While this function can be performed as often as daily, I close out (lock) my transactions monthly because I do it concurrently with reconciling my bank statements.  In Dentrix, this function can be found in the Task Manager and in Open Dental, it is in the Close Out Year function (but you can enter any date you wish to lock).  I wasn’t able to figure out where the function is located in Eaglesoft, but I suspect it is included in the End-of-Day or End-of-Month processes.

2. Reconcile your accounts

I’m talking to you, millennials! Since we grew up on the cusp of rapid technological advancement, there are a few basic skills that a lot of us were never taught thanks to automation.  One of these skills is account reconciliation.  All this means is matching up what you think you earned and spent for the month vs. what your bank statement says you did.  In order to do this, you must already be keeping track of your spending with an accounting software like QuickBooks, Xero, Wave, etc.

The reason you need to do this is because you might be losing money and not know it!  Your business is too big to just “eyeball” the charges.  By reconciling, you may find that your bank is charging you unnecessary service fees, that your telephone bill has increased drastically, that there are questionable charges on your company credit card, that a patient’s check bounced, or that you forgot to make a payment on your intra-oral scanner (and you’re about to get hit with interest charges).

Monthly reconciliation of your credit card and bank statements is vital to accurately knowing how much money is coming in and going out of your business.  Without this, we’re just playing a guessing game.

3. Print monthly reports

  • Production report 

This is list of the production, collections, and credit & debit adjustments for every provider in your office.  In Dentrix, this is called the Analysis Summary; in Eaglesoft, this is part of the End of Month reports; in Open Dental, this is called Production and Income reports.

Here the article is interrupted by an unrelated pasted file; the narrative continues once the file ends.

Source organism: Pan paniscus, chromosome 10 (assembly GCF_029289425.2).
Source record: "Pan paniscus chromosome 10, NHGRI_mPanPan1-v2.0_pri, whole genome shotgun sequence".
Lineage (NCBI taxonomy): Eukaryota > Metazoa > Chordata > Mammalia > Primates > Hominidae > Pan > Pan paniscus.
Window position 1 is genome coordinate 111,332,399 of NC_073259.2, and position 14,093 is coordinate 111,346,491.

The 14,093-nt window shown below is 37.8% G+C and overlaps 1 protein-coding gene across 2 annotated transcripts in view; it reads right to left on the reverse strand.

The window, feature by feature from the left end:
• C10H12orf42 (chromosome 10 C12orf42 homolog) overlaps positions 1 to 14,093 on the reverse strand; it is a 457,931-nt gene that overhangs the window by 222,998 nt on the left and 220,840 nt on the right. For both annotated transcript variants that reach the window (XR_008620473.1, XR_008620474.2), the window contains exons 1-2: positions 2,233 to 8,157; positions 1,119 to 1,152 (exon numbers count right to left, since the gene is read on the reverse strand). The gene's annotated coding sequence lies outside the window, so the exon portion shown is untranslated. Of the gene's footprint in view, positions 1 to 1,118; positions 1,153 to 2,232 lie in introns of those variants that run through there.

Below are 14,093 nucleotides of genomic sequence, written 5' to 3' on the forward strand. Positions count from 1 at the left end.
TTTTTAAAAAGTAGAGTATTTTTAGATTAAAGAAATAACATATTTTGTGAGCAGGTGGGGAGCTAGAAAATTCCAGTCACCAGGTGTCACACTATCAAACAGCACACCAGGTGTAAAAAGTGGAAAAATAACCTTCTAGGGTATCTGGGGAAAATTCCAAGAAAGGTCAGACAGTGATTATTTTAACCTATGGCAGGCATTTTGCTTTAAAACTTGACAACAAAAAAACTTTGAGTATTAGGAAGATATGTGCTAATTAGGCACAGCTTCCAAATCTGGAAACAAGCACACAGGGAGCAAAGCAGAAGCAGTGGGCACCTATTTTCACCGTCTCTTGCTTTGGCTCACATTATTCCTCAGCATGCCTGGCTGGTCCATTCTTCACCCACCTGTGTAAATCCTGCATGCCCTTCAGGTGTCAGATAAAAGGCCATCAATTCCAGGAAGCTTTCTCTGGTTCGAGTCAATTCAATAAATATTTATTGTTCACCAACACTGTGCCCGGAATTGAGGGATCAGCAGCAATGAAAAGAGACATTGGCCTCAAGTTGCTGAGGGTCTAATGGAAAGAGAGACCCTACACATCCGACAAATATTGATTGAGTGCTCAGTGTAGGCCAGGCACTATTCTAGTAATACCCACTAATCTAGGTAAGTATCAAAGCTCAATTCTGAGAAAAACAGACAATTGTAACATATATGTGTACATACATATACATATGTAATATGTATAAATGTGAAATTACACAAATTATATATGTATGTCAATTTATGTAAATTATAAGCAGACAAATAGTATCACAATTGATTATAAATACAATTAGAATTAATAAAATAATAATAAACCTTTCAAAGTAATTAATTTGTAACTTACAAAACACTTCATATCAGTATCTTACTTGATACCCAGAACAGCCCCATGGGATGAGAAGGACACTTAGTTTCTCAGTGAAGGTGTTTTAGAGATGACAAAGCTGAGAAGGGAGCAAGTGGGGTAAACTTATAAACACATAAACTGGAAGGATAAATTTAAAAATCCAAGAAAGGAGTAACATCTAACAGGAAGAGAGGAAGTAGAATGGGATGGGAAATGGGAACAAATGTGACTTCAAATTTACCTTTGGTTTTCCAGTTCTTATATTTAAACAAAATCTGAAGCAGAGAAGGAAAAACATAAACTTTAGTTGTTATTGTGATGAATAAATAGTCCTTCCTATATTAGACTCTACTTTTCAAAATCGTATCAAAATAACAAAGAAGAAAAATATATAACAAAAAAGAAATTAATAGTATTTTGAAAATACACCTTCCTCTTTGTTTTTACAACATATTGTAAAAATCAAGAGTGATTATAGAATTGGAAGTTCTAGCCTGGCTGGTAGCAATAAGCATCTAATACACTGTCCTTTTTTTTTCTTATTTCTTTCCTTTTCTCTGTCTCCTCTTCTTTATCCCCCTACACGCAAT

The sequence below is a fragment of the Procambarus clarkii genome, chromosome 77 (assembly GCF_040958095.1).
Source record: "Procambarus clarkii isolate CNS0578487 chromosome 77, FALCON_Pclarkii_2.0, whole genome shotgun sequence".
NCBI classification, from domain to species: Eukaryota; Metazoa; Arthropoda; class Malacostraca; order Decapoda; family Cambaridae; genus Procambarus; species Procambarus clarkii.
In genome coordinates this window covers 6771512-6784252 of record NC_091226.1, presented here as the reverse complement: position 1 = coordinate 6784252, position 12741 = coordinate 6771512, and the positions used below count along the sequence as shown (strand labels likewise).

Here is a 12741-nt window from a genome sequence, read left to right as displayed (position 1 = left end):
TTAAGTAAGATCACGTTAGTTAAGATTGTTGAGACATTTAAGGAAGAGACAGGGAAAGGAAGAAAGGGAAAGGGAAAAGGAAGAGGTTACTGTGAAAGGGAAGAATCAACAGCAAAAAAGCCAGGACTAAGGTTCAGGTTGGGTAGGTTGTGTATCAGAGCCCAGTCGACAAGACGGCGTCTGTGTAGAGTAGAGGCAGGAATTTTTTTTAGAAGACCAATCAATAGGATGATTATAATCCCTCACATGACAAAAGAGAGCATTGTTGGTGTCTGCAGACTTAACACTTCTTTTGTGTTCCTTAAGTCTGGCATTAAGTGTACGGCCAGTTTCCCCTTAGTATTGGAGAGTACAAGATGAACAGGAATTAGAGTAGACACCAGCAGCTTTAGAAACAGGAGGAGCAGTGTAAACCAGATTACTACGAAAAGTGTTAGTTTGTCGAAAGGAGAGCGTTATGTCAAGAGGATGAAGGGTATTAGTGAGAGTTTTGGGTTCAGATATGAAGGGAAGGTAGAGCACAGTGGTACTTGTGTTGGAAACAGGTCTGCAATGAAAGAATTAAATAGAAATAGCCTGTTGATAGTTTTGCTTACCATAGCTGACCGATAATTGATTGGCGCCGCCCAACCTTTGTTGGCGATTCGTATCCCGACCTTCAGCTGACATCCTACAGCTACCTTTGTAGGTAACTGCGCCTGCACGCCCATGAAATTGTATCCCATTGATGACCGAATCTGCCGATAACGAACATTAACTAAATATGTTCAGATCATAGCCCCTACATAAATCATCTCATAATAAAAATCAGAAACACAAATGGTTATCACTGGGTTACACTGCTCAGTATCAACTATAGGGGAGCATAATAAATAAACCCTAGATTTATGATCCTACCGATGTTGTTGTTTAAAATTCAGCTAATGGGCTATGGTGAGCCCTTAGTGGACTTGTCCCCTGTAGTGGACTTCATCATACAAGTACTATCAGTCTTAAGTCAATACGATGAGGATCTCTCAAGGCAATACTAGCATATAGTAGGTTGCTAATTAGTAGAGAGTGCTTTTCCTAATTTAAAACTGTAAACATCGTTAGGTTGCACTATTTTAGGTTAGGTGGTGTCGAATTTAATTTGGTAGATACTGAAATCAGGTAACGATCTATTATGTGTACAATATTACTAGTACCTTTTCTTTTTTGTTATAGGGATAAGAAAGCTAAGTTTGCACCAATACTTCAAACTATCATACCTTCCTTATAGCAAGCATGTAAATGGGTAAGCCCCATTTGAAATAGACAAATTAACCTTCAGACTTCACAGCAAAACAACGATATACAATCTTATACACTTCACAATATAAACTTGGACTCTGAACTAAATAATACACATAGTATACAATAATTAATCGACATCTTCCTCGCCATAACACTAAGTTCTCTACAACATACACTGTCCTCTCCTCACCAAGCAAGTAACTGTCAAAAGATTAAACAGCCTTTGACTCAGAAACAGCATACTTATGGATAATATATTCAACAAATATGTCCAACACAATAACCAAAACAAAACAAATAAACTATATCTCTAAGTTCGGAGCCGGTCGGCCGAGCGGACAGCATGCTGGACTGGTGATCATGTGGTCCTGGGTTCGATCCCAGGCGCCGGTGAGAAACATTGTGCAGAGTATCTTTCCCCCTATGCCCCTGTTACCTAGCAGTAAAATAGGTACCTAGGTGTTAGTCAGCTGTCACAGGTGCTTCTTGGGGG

• Aging report/Accounts Receivable Report

Use this report to keep an eye on balances that are over 30 days past due.  Is there a reason that the patient hasn’t paid, such as an in-office financial agreement?  Have they not paid for so long that it’s time to send their account to collections?  Have they actually paid, but your office manager (who is in charge of making the collections calls AND collecting payments*) pocketed the money and is pretending like nothing has been received from the patient?

*Tip: Separate these two job responsibilities when possible to prevent embezzlement.  If the same person is responsible for both tasks, then they could pocket the money, not enter the payment, and never call the patient to collect the fake balance.

  • Adjustments report

Scan this report for any unapproved courtesies and write-offs.

*I use Dentrix in my practice, so if I make an error with where to find certain information on Eaglesoft or Open Dental, please let me know so I can correct it!

4. Keep track of your practice numbers in a spreadsheet

I like to have all my data in one place so that it is easy to compare our performance from month to month, and year to year.  It’s not practical to calculate or look up your key performance indicators (KPI) every time you want to know, and it’s hard to compare from month to month when you look at different reports.  Your KPIs help you realize where you’re not meeting industry standards, where your practice can improve, and allow you to set tangible goals.